Is migration associated with changes in women’s empowerment?
Women in migrant households have lower control over non-agricultural income, as they are also less likely to engage in off-farm employment. Whether this is a source of empowerment or disempowerment depends on the quality of the off-farm employment, which appears to be largely seasonal, casual or temporary and continues to be concentrated in the agricultural sector and is not, therefore, any better than family farming.
Women in migrant households are not more empowered than women in migrant households: We find some but not many differences in empowerment between women in migrant and non-migrant households. In fact, women in non-migrant households participate in the decision-making over more activities than women in migrant households. Our results show that in terms of other aspects of empowerment, women in migrant and non-migrant households are rather similar. They have similar control over agricultural income, similar access to assets, and equal probability of participating in local groups (such as agricultural, microfinance or other self-help groups).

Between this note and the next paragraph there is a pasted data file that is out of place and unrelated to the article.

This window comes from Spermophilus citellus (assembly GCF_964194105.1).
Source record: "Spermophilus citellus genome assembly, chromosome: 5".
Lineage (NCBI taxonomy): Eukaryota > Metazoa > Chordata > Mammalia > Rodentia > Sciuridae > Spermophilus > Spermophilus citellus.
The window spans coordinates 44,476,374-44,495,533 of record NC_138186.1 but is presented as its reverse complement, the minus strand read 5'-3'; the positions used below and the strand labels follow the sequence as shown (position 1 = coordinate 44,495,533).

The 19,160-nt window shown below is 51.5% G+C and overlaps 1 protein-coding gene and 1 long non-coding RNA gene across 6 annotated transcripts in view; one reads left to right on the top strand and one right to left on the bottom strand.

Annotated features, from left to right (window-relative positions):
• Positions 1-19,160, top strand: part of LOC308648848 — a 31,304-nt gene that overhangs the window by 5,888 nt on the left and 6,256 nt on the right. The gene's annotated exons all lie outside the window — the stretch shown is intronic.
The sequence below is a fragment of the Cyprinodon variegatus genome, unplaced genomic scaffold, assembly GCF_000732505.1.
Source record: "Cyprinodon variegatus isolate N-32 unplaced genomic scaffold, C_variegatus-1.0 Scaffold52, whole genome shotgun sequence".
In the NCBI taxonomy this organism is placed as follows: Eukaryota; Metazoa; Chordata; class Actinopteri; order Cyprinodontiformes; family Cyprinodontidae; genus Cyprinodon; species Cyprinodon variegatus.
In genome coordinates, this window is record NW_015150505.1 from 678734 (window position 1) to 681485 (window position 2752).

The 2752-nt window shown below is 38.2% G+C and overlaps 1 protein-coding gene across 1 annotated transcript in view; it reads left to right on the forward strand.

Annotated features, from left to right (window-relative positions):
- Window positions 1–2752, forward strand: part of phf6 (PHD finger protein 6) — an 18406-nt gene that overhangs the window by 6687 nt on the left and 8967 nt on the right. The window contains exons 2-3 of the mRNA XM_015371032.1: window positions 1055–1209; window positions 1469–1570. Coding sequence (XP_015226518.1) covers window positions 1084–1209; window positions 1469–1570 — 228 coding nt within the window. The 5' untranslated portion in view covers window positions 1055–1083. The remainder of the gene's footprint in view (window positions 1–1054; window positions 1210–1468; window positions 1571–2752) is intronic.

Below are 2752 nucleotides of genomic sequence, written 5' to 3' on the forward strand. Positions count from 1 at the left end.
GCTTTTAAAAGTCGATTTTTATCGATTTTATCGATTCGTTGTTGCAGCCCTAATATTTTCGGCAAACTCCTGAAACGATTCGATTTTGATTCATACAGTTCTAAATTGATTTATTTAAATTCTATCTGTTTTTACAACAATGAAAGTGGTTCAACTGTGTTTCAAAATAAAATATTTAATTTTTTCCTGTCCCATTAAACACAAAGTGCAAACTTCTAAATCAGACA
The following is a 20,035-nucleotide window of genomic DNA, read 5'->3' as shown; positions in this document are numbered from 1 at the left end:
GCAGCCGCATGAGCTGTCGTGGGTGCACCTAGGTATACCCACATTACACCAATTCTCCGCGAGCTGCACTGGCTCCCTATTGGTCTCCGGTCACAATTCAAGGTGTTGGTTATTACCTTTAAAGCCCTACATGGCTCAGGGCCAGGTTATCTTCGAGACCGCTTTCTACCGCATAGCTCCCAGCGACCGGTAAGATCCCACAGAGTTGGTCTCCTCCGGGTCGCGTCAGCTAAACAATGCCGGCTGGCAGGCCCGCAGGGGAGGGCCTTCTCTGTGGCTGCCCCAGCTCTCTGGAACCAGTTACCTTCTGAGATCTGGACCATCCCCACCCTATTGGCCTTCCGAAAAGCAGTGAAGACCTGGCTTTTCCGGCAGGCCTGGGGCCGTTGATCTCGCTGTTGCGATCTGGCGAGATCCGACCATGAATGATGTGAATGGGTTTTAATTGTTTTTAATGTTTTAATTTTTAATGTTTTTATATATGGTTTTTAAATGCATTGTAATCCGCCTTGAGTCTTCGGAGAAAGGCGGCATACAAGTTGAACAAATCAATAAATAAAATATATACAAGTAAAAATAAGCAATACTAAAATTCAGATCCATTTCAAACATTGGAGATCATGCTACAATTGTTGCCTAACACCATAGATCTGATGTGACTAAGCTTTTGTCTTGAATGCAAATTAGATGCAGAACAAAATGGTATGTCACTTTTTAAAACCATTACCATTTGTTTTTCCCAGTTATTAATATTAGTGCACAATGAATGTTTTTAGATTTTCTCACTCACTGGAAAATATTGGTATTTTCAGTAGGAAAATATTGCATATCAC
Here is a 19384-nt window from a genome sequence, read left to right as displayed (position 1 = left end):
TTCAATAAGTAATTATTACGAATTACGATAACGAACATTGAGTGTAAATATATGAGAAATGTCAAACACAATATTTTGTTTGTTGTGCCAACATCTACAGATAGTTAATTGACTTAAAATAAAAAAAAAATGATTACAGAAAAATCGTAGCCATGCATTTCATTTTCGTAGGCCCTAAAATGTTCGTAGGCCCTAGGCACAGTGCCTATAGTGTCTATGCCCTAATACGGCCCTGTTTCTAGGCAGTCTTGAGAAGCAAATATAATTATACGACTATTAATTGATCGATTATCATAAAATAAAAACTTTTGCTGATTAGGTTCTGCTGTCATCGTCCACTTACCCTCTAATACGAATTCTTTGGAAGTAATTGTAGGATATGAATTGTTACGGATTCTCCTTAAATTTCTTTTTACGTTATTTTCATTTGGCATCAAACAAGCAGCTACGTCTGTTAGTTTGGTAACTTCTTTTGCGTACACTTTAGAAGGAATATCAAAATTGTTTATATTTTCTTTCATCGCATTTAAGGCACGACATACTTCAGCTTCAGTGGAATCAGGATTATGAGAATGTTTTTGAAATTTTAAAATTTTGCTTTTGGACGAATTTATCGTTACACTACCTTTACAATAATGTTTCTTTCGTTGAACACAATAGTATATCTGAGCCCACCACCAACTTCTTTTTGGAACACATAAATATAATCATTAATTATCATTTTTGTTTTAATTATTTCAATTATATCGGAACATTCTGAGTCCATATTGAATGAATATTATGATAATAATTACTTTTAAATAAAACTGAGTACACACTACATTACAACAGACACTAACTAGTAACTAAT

Women in migrant and non-migrant households are equally constrained access to and control over resources and equally over-burdened: Compared to men in non-migrant households, all women are significantly disadvantaged. Women in migrant households continue to have lower access to land compared to men. Only one-third of women own land compared to 64% of men. Moreover, only about one third of men report working more than 10.5 hours a day compared to more than half of all women.
What can we conclude?